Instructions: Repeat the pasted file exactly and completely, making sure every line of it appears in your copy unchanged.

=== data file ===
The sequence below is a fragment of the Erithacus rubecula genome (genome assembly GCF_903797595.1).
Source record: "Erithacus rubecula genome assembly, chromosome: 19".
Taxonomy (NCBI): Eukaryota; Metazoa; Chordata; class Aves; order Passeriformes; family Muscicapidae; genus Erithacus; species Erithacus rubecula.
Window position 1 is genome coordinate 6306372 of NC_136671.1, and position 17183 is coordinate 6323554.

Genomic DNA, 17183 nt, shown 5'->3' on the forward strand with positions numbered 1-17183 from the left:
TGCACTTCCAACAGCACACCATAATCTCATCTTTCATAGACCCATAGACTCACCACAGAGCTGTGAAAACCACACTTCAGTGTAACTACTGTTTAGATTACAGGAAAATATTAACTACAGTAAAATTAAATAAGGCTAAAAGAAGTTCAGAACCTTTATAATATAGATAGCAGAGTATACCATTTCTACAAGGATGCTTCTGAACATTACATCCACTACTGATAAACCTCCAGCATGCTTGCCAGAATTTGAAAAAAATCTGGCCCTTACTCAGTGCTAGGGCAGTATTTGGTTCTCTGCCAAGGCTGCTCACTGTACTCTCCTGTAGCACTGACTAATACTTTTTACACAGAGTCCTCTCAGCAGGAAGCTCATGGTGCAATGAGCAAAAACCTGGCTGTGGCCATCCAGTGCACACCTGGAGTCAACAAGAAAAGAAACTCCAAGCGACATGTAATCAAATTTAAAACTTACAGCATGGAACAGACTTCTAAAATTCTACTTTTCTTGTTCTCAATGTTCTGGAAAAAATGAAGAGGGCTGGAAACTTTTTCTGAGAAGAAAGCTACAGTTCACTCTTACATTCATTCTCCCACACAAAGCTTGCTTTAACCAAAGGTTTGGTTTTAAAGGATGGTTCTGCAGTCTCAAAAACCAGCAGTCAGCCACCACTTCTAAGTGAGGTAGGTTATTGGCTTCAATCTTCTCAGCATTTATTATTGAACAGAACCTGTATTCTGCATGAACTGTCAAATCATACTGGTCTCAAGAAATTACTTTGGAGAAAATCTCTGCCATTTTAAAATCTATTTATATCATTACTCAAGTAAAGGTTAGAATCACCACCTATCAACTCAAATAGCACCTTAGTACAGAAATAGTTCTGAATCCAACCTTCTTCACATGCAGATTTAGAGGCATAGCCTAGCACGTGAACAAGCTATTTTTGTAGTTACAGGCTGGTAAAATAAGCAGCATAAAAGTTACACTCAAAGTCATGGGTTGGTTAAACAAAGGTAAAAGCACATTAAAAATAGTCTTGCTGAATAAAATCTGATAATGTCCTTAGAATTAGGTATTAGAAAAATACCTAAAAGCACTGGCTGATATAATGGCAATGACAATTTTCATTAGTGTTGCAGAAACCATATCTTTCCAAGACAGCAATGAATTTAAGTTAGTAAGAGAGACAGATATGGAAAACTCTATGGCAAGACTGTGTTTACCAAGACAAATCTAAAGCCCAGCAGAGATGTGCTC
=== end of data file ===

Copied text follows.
The sequence below is a fragment of the Erithacus rubecula genome (genome assembly GCF_903797595.1).
Source record: "Erithacus rubecula genome assembly, chromosome: 19".
Taxonomy (NCBI): Eukaryota; Metazoa; Chordata; class Aves; order Passeriformes; family Muscicapidae; genus Erithacus; species Erithacus rubecula.
Window position 1 is genome coordinate 6306372 of NC_136671.1, and position 17183 is coordinate 6323554.

Genomic DNA, 17183 nt, shown 5'->3' on the forward strand with positions numbered 1-17183 from the left:
TGCACTTCCAACAGCACACCATAATCTCATCTTTCATAGACCCATAGACTCACCACAGAGCTGTGAAAACCACACTTCAGTGTAACTACTGTTTAGATTACAGGAAAATATTAACTACAGTAAAATTAAATAAGGCTAAAAGAAGTTCAGAACCTTTATAATATAGATAGCAGAGTATACCATTTCTACAAGGATGCTTCTGAACATTACATCCACTACTGATAAACCTCCAGCATGCTTGCCAGAATTTGAAAAAAATCTGGCCCTTACTCAGTGCTAGGGCAGTATTTGGTTCTCTGCCAAGGCTGCTCACTGTACTCTCCTGTAGCACTGACTAATACTTTTTACACAGAGTCCTCTCAGCAGGAAGCTCATGGTGCAATGAGCAAAAACCTGGCTGTGGCCATCCAGTGCACACCTGGAGTCAACAAGAAAAGAAACTCCAAGCGACATGTAATCAAATTTAAAACTTACAGCATGGAACAGACTTCTAAAATTCTACTTTTCTTGTTCTCAATGTTCTGGAAAAAATGAAGAGGGCTGGAAACTTTTTCTGAGAAGAAAGCTACAGTTCACTCTTACATTCATTCTCCCACACAAAGCTTGCTTTAACCAAAGGTTTGGTTTTAAAGGATGGTTCTGCAGTCTCAAAAACCAGCAGTCAGCCACCACTTCTAAGTGAGGTAGGTTATTGGCTTCAATCTTCTCAGCATTTATTATTGAACAGAACCTGTATTCTGCATGAACTGTCAAATCATACTGGTCTCAAGAAATTACTTTGGAGAAAATCTCTGCCATTTTAAAATCTATTTATATCATTACTCAAGTAAAGGTTAGAATCACCACCTATCAACTCAAATAGCACCTTAGTACAGAAATAGTTCTGAATCCAACCTTCTTCACATGCAGATTTAGAGGCATAGCCTAGCACGTGAACAAGCTATTTTTGTAGTTACAGGCTGGTAAAATAAGCAGCATAAAAGTTACACTCAAAGTCATGGGTTGGTTAAACAAAGGTAAAAGCACATTAAAAATAGTCTTGCTGAATAAAATCTGATAATGTCCTTAGAATTAGGTATTAGAAAAATACCTAAAAGCACTGGCTGATATAATGGCAATGACAATTTTCATTAGTGTTGCAGAAACCATATCTTTCCAAGACAGCAATGAATTTAAGTTAGTAAGAGAGACAGATATGGAAAACTCTATGGCAAGACTGTGTTTACCAAGACAAATCTAAAGCCCAGCAGAGATGTGCTC